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EPA Plans ‘Cap-and-Trade’ Mercury Emission Reduction

Times Staff Writer

The Bush administration on Monday proposed a market-based system of pollution controls designed to reduce mercury emissions from coal-fired power plants by nearly 70% over the next 15 years.

The administration simultaneously proposed an alternative approach that would reduce the emissions by 29% by the end of 2007 using a traditional regulatory system requiring all plants to install pollution controls.

But the administration expressed its clear preference for the “cap-and-trade” approach, which would create a market-based trading system that would set pollution control targets for individual power plants and give each plant a corresponding number of pollution credits. Plants that cut their mercury emissions faster than their targets could sell their excess pollution credits to those that lagged.

Utilities said they would be challenged to comply with either scheme but praised the administration for promoting a cap-and-trade policy, which they say offers more flexibility.

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Dan Riedinger, a spokesman for the Edison Electric Institute, an electric utility association, described cap-and-trade as “a concept that has proven very cost-effective in reducing emissions.”

Public health and environmental advocates and their supporters in Congress criticized the proposal as an inadequate response to an environmental problem that is endangering children’s health. Developing fetuses and young children face the highest risk from mercury exposure, which has been linked to significant neurological and developmental impairment.

“It is clear that the government is aware of the risks of mercury, understands that aggressive regulations work, but remains unwilling to undertake these needed public health protections,” said Dr. Robert K. Musil, chief executive officer of Physicians for Social Responsibility, a public health advocacy group.

Coal-fired power plants are the biggest source of mercury emissions. When mercury particles and gases drop into water, some of them turn into a highly toxic form known as methylmercury, which enters the aquatic food chain. People are exposed to mercury primarily by eating fish, and the Environmental Protection Agency and many states have issued warnings on consumption of fish.

Jeffrey Holmstead, assistant EPA administrator for air programs, said the agency could not predict whether fish would be less contaminated, or people less at risk, as a result of the proposal to cut mercury emissions.

“We don’t know what the health benefits will be,” Holmstead said. “We believe reducing mercury emissions is an important thing to do.”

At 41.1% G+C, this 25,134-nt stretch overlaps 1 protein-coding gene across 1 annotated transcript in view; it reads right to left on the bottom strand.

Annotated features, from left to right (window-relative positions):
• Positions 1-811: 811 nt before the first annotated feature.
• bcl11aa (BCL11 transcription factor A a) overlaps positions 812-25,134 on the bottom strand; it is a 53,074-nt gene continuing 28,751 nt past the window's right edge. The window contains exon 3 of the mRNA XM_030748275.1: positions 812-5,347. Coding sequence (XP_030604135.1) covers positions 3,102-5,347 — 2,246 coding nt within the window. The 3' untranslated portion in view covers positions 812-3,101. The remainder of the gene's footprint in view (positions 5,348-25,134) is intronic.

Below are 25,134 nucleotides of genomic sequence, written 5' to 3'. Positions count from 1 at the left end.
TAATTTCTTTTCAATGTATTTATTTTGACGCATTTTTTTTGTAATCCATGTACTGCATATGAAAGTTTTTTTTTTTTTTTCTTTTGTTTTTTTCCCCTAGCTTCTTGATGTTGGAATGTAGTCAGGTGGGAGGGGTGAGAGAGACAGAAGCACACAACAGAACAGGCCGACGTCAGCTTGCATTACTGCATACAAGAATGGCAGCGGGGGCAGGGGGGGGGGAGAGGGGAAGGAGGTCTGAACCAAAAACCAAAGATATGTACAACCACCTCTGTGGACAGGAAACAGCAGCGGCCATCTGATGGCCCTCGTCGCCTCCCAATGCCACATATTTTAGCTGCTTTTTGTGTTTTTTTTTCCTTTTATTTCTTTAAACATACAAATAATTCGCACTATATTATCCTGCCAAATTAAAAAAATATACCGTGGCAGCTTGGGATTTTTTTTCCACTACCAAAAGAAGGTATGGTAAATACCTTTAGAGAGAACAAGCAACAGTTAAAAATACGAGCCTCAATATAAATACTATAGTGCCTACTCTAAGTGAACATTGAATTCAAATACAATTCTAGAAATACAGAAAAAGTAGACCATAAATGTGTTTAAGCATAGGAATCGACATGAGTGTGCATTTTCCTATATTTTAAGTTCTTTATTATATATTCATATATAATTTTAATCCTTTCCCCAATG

As part of a settlement of a 1998 lawsuit, Monday was the deadline for the EPA to announce its proposal on mercury emissions from coal-fired plants. The rule is expected to be made final in a year.

The mercury proposal is part of a larger EPA strategy to cut power plant emissions. Later this week, the administration expects to formally propose its plan to reduce emissions of sulfur dioxide and nitrogen oxide, also through a cap-and-trade approach.

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Neither cap-and-trade system would apply in California, where power plant emissions are already stringently controlled, officials said.

Public health and environmental advocates and their supporters in Congress argued that the standard proposed Monday should be even more stringent because of the EPA’s determination during the Clinton administration that, since mercury is a “hazardous” air pollutant, polluters must install state-of-the-art controls to curtail emissions.

However, administration officials argued that the cap-and-trade approach would reduce mercury emissions faster and more economically than a traditional regulatory approach.

The EPA expects that the plants that emit the most mercury will be the first to install aggressive pollution controls, Holmstead said, because they will then be able to sell credits to plants with lower emissions, helping to finance their new pollution controls. A similar approach was used for the successful acid rain program, he said.

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Riedinger and other industry representatives stressed that they would prefer congressional approval of “Clear Skies” legislation, President Bush’s proposal for cutting the three pollutants from power plants. Environmentalists have criticized that plan as too weak.

The administration’s adoption of the rules for mercury, nitrogen oxide and sulfur dioxide -- which can be done without congressional approval -- would go a long way toward accomplishing administratively what it was hoping to accomplish through Clear Skies, which is stuck in Congress.


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